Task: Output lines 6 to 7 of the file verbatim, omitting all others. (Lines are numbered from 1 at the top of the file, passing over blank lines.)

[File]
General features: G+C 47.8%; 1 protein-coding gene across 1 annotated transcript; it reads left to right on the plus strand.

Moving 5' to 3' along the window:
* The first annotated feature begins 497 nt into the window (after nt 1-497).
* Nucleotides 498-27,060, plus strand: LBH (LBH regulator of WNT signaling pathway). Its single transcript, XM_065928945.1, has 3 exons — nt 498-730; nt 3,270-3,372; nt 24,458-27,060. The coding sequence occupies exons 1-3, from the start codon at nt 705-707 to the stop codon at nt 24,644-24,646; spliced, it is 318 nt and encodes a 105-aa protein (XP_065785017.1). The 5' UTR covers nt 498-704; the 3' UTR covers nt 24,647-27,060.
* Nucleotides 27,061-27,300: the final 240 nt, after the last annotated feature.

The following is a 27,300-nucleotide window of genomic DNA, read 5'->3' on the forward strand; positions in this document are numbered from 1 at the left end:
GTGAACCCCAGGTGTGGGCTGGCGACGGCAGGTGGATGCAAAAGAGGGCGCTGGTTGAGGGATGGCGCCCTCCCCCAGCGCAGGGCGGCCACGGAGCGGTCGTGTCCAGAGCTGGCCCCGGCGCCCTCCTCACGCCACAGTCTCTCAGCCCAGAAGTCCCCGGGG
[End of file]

The following is a 27,300-nucleotide window of genomic DNA, read 5'->3' on the forward strand; positions in this document are numbered from 1 at the left end:
GTGAACCCCAGGTGTGGGCTGGCGACGGCAGGTGGATGCAAAAGAGGGCGCTGGTTGAGGGATGGCGCCCTCCCCCAGCGCAGGGCGGCCACGGAGCGGTCGTGTCCAGAGCTGGCCCCGGCGCCCTCCTCACGCCACAGTCTCTCAGCCCAGAAGTCCCCGGGG